I really don’t think as much about genres when I’m working on the album. I try to figure it out later, you know? On the first album I know I like boleros and mambos and I think the first one might have a little clearer genre—what they are. But when I was working on it, I wasn’t thinking of it as much.
On this album I wasn’t either. The only thing I knew I wanted to do, was I knew it should be percussive. But since I don’t want it to be as pure with genres, that’s why I don’t know where to take it as much. I think that this second album is a little more Afro-Caribbean and the first one is maybe more traditional Caribbean music. On this new album, something I enjoyed a lot was mixing different African rhythms that we have in different countries, not only Puerto Rico, and trying to make a new rhythm out of it.
So, taking “Sin Masticar” has such a playful, classic melody on it. I can picture so many different arrangements under it—it’s got those good songwriting bones on it—how did you work out the beat you used and when that came in relation to melody?
Well, I think something I like is that I can see different ways of playing through the songs and this one, “Sin Masticar” I remember that Ismael, my coproducer, started with the rhythm at first. Only the tambour, the drum. And it took me somewhere. I was thinking, it had a lot of movement. But at the same time I was thinking about conforming, and here in Puerto Rico and I know in the rest of the world, but I feel a lot of lack of reaction when we need to react, and I started thinking about being hypnotized and paralyzed without any movement at all. And then when the rhythm started I wanted it to…working counter to the theme. The rhythm was quick with a lot of movement, but I wanted the song to feel the opposite in a way—a little slower, and the song was talking about the opposite of movement. I wanted that contrast. But yeah, I remember only having the drum playing and it took me to different places until I got to the one I like, and that’s how “Sin Masticar” grew up.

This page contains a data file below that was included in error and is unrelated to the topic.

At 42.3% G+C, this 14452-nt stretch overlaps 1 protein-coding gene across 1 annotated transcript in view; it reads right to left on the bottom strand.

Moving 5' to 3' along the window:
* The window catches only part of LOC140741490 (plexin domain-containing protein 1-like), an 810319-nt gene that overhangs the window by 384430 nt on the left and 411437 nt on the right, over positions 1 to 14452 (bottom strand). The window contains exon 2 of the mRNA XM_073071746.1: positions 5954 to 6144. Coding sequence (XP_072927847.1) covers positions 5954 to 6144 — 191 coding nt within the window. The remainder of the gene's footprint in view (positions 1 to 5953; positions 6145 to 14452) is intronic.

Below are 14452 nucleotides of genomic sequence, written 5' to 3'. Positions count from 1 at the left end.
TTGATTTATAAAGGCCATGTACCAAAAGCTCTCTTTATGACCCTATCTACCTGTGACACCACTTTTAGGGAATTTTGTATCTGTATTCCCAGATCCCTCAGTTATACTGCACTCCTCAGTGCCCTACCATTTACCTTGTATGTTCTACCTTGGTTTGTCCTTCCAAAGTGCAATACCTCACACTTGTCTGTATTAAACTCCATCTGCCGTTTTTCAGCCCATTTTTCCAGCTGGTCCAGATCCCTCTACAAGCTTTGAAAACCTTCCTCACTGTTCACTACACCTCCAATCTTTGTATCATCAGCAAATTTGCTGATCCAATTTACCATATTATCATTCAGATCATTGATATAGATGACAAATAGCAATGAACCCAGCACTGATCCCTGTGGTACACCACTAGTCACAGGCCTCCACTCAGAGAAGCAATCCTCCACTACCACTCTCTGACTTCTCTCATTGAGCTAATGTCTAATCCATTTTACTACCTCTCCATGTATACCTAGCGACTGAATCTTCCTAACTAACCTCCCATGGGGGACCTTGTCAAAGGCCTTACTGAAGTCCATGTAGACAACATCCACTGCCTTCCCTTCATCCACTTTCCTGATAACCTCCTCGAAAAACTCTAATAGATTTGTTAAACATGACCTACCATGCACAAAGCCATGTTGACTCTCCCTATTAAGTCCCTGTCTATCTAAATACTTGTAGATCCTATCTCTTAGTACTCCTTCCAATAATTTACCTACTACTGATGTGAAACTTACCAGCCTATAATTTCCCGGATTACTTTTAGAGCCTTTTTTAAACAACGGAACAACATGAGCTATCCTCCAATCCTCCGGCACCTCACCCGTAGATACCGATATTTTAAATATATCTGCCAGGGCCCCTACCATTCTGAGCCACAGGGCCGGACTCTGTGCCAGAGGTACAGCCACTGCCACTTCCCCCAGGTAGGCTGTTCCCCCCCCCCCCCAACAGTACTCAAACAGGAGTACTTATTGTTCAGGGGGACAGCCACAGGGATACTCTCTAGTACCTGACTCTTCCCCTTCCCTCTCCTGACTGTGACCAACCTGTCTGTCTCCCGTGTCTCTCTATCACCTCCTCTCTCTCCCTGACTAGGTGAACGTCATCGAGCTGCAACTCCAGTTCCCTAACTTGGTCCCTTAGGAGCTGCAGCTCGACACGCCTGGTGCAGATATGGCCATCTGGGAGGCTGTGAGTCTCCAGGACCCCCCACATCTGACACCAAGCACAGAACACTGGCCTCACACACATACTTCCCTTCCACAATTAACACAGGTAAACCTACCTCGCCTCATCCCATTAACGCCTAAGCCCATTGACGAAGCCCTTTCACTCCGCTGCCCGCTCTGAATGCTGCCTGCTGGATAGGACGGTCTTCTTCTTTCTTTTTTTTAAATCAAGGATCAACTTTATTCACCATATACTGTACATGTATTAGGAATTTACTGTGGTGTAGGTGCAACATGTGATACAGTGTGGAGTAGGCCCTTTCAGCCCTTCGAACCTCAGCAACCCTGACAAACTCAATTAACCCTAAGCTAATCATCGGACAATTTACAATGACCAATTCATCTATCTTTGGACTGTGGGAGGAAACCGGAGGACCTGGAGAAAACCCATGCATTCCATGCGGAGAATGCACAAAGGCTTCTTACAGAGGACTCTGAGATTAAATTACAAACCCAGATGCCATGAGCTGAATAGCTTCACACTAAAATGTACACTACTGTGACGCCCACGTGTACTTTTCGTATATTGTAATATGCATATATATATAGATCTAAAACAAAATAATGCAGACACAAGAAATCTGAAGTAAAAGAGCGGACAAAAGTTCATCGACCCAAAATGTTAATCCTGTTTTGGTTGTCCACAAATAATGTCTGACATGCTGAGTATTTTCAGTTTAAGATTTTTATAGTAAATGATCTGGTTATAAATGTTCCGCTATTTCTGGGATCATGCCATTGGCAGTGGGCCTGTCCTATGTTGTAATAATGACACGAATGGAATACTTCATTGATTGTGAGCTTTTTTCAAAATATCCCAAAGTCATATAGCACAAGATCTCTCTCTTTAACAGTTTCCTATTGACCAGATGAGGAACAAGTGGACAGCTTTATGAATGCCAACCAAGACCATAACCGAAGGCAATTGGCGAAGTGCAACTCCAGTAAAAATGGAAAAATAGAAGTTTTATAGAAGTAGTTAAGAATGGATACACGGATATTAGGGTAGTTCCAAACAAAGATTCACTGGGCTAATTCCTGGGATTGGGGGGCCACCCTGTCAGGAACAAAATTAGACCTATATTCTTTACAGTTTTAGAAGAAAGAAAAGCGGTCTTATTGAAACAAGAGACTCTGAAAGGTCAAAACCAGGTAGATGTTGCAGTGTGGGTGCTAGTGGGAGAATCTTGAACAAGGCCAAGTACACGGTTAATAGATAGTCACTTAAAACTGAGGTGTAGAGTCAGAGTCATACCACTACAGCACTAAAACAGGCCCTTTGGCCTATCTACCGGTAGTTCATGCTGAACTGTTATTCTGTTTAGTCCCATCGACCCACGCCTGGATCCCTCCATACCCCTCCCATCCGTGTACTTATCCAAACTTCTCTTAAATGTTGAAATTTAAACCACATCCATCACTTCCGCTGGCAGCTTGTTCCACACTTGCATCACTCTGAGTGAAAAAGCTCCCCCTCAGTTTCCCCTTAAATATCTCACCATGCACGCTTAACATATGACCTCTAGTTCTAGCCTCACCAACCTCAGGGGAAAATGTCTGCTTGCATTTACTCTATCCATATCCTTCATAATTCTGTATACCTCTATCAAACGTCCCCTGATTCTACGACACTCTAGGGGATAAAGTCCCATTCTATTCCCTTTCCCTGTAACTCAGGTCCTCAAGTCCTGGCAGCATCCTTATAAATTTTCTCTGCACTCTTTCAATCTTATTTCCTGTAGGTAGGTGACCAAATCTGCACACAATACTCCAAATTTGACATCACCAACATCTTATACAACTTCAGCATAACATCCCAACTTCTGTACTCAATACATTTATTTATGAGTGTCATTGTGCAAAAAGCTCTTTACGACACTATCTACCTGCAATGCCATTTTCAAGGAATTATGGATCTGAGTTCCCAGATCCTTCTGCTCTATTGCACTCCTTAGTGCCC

You started with the rhythm, then the theme, then melody and arrangement. Speaking of that push pull between something in motion and something static, you worked with one of the masters of that—Eddie Palmieri--on this record.
Yes. It was amazing. It was something that we thought a while ago about. You know as fans, myself and the whole family are fans of Eddie and the Palmieri brothers really. We were excited about the idea but weren’t sure if it was going to happen. For me it was incredible. Ismael worked that out until we could do the song together.
He, Eddie Palmieri, recorded his part in New York and I was in Puerto Rico but we spoke by the phone and we understood each other really well. I appreciate his touch and his way of playing and how he maintains it at 82. It’s great to have his aggressiveness being part of this album because it was perfectly fitted.
Have you had a chance to sit down with him in person yet?
Not yet! We saw him live in Puerto Rico once. It was many years ago and we shook his hand and met him but I didn’t even have my first album out yet. We met just as fans, but we haven’t met personally yet. I hope it does, but at least we spoke by the phone with him and it was a great conversation.